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UN highlights agriculture’s potential to help address climate change and antimicrobial resistance

26 September 2016 – The role of agriculture should go beyond just generating food to help address global challenges such as climate change and antimicrobial resistance, the head of United Nations agriculture agency stressed today.

“Agriculture is at the very heart” of a recent series of ground-breaking international agreements, including the Sustainable Development Goals (SDGs) and the Paris Agreement on climate change, the Director-General of the Food and Agriculture Organization (FAO), José Graziano da Silva told ministers, and representatives of government, private sector and civil society attending the biannual meeting of the agency’s Committee on Agriculture, according to a FAO news release

“Sustainable agriculture is paramount to eradicate extreme poverty and hunger, to sustain natural resources, to adapt to and mitigate the impacts of climate change, to achieve healthier food systems and to build resilience against crises and natural disasters,” he said.

While past developments in agriculture have led to major improvements in productivity, he continued, “progress has been uneven” and that “greater emphasis must be placed on the social and environmental dimensions of sustainability.”

The Director-General pointed to growing international recognition that agriculture can play a transformative role in addressing the impacts of climate change.

Countries are set to gather for the next Conference of States Parties to the UN Framework Convention on Climate Change (UNFCCC), informally known as ‘COP 22,’ in Morocco in November to put into motion their pledges on climate change, and FAO “stands ready to assist governments, especially of developing countries to have access to international resources that are available to finance these actions,” he said.

Mr. Graziano da Silva also noted that the “role of agriculture goes beyond generating food and income,” referring to FAO’s recent commitment at the UN General Assembly to work closely with the World Health Organization (WHO) and the World Organisation for Animal Health (OIE) to curb antimicrobial resistance.

“We at FAO believe that antibiotics and other antimicrobials should be used in agriculture to cure diseases and to alleviate suffering. Only under strict circumstances they could be used to prevent an imminent threat of infection,” he said.

Mr. Graziano da Silva told the Committee’s opening session today that in 2014-15, FAO supported 245 initiatives in 89 countries to promote sustainable agricultural production practices based on participatory approaches.

The Committee meets every two years to assess the current state of affairs in world agriculture and provide guidance to FAO on its program of work.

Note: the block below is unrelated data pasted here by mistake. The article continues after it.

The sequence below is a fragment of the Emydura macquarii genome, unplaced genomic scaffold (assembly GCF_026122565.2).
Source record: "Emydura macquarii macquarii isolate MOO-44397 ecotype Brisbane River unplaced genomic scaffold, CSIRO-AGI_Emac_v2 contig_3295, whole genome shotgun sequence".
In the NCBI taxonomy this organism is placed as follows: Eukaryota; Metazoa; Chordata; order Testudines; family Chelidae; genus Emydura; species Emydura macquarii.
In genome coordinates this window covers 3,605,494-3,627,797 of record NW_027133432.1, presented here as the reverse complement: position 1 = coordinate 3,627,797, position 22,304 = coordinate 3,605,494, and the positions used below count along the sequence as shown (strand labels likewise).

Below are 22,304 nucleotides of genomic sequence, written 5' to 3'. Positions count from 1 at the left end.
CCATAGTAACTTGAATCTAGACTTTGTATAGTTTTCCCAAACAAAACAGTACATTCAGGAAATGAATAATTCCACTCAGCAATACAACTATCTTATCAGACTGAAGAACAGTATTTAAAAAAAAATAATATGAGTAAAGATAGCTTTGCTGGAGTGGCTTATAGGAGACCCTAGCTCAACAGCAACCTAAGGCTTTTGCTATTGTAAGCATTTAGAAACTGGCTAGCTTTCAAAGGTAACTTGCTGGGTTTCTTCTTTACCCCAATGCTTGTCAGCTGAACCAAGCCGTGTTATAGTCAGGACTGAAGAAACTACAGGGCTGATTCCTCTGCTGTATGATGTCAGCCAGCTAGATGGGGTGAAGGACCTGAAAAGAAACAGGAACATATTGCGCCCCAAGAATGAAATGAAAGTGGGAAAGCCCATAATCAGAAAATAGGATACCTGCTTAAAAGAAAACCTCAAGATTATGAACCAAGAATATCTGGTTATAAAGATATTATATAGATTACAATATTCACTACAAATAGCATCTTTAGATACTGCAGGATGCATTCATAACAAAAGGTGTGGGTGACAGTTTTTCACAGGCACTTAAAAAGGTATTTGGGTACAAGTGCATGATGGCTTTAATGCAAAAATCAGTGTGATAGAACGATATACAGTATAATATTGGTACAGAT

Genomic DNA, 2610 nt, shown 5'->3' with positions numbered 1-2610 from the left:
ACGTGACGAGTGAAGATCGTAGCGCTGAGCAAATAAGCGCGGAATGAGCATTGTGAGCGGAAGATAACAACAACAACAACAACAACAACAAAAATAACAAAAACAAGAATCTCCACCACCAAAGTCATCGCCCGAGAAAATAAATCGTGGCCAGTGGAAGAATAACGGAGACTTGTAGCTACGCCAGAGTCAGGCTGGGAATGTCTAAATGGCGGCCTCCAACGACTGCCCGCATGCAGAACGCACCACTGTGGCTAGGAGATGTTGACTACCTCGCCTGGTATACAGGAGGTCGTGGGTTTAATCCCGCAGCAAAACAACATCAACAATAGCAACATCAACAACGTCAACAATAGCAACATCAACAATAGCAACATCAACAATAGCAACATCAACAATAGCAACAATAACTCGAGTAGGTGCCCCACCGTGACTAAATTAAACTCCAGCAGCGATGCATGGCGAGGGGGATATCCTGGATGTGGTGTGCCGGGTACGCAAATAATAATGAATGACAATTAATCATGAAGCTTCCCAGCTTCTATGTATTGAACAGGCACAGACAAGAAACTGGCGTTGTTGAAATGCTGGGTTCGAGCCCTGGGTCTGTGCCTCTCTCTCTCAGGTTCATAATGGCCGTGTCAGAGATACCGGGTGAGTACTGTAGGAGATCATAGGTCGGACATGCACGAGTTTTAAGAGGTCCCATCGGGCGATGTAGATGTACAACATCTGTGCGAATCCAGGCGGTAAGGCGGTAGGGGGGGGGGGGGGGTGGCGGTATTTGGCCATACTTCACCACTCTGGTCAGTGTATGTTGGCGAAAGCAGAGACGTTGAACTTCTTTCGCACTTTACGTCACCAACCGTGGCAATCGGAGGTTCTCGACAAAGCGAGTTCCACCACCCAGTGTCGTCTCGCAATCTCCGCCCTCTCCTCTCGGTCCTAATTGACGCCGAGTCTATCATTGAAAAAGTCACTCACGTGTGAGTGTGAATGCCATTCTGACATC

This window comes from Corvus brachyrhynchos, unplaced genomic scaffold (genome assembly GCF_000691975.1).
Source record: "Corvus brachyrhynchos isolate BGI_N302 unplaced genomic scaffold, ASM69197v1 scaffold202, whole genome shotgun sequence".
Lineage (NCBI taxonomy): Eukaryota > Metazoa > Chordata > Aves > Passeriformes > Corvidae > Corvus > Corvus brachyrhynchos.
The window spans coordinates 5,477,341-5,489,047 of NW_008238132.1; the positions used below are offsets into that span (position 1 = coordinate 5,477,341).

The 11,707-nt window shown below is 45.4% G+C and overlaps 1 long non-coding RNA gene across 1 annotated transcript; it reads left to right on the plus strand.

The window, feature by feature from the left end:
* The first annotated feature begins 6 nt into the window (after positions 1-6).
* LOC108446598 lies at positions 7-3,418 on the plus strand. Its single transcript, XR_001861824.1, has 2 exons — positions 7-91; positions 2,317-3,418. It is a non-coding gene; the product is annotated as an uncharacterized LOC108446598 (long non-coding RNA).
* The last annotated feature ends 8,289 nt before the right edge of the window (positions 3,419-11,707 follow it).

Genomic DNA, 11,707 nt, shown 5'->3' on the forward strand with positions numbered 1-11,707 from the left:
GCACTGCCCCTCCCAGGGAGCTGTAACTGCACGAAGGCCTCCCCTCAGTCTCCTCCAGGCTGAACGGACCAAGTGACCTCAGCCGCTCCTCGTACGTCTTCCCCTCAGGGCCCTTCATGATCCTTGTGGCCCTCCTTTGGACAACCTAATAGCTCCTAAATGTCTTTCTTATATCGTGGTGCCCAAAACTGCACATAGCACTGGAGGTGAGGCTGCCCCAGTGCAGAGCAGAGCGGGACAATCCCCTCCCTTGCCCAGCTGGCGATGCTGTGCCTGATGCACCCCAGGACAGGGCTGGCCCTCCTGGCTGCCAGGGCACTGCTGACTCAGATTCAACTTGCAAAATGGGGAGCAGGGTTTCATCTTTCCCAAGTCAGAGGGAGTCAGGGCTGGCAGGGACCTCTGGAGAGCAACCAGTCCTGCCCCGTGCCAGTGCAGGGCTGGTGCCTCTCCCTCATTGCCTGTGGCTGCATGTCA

Article source: http://www.un.org/apps/news/story.asp?NewsID=55134

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At UN, Kyrgyz Minister cites ‘tangible blows’ to country’s economy due to climate change

24 September 2016 – Addressing the United Nations General Assembly today, Erlan Abdyldavev, Minister for Foreign Affairs of Kyrgyzstan, expressed support for the UN Sustainable Development Goals (SDGs), which contain a number of targets that are priorities for his country, including poverty reduction, high-quality education, health care, economic growth and environmental protection.

In this regard, he announced that he had signed the Paris Agreement yesterday. “In Kyrgyzstan, rising global temperatures are already causing natural disasters,” he said and enumerated the many environmental stresses the country faces. He called for international support to help his country adapt to climate change. Particularly concerning is the rapid rate of glacial melting, shrinking biodiversity and uranium mining sites, which, despite having been addressed under General Assembly resolution 68/218, now require a high-level international meeting.

Turning to issues of security and stability, he expressed concern about tensions in Afghanistan, the Middle East and Ukraine, and noted that terrorism, extremism and religious intolerance afflict his country, as they do so many others. Observing that the “confrontational position of some countries” is hindering the international community’s ability to tackle those threats, he called for world Powers to set aside their disputes and undertake joint efforts to counter threats to international security

He went on to note there needs to be a General Assembly resolution on inter-religious dialogue and cooperation for peace. Concerned about his country’s electricity shortage, he called for Central Asia to reach a common understanding on the rational use of energy resources and an expeditious resolution of border disputes. He added his voice to others calling for Security Council reform, and welcomed recent procedural changes in the election of the Secretary-General.

Article source: http://www.un.org/apps/news/story.asp?NewsID=55110

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At UN, Tonga shares experiences on preserving marine diversity, tackling non-communicable diseases

24 September 2016 – As the United Nations General Assembly continued its annual high-level debate today, Samiuela ‘Akilisi Pohiva, the Prime Minister of Tonga, continued his country’s strong advocacy for the conservation and sustainable use of the world’s oceans and their natural resources.